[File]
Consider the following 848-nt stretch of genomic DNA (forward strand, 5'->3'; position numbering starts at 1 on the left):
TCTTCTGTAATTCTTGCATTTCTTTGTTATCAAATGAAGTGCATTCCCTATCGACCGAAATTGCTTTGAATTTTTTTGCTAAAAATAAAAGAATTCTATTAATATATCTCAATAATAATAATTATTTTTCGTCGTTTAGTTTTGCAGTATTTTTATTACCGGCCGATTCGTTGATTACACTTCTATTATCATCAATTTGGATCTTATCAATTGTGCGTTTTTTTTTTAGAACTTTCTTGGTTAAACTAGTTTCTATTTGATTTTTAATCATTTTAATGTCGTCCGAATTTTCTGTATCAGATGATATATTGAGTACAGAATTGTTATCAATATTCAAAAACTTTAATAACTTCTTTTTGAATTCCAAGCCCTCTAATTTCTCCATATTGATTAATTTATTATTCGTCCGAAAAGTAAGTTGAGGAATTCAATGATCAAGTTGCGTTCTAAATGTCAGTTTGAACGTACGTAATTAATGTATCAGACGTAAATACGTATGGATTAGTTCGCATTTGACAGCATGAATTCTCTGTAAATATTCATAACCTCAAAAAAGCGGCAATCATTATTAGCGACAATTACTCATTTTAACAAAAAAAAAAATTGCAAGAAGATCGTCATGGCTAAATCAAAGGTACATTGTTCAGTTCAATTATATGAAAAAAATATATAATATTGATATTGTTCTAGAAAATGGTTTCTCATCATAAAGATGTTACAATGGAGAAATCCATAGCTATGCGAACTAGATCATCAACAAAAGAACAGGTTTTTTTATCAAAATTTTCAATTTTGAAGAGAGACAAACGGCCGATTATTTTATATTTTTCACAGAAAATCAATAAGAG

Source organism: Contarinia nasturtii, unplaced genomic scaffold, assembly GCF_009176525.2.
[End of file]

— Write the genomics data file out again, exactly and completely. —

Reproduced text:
Consider the following 848-nt stretch of genomic DNA (forward strand, 5'->3'; position numbering starts at 1 on the left):
TCTTCTGTAATTCTTGCATTTCTTTGTTATCAAATGAAGTGCATTCCCTATCGACCGAAATTGCTTTGAATTTTTTTGCTAAAAATAAAAGAATTCTATTAATATATCTCAATAATAATAATTATTTTTCGTCGTTTAGTTTTGCAGTATTTTTATTACCGGCCGATTCGTTGATTACACTTCTATTATCATCAATTTGGATCTTATCAATTGTGCGTTTTTTTTTTAGAACTTTCTTGGTTAAACTAGTTTCTATTTGATTTTTAATCATTTTAATGTCGTCCGAATTTTCTGTATCAGATGATATATTGAGTACAGAATTGTTATCAATATTCAAAAACTTTAATAACTTCTTTTTGAATTCCAAGCCCTCTAATTTCTCCATATTGATTAATTTATTATTCGTCCGAAAAGTAAGTTGAGGAATTCAATGATCAAGTTGCGTTCTAAATGTCAGTTTGAACGTACGTAATTAATGTATCAGACGTAAATACGTATGGATTAGTTCGCATTTGACAGCATGAATTCTCTGTAAATATTCATAACCTCAAAAAAGCGGCAATCATTATTAGCGACAATTACTCATTTTAACAAAAAAAAAAATTGCAAGAAGATCGTCATGGCTAAATCAAAGGTACATTGTTCAGTTCAATTATATGAAAAAAATATATAATATTGATATTGTTCTAGAAAATGGTTTCTCATCATAAAGATGTTACAATGGAGAAATCCATAGCTATGCGAACTAGATCATCAACAAAAGAACAGGTTTTTTTATCAAAATTTTCAATTTTGAAGAGAGACAAACGGCCGATTATTTTATATTTTTCACAGAAAATCAATAAGAG

Source organism: Contarinia nasturtii, unplaced genomic scaffold, assembly GCF_009176525.2.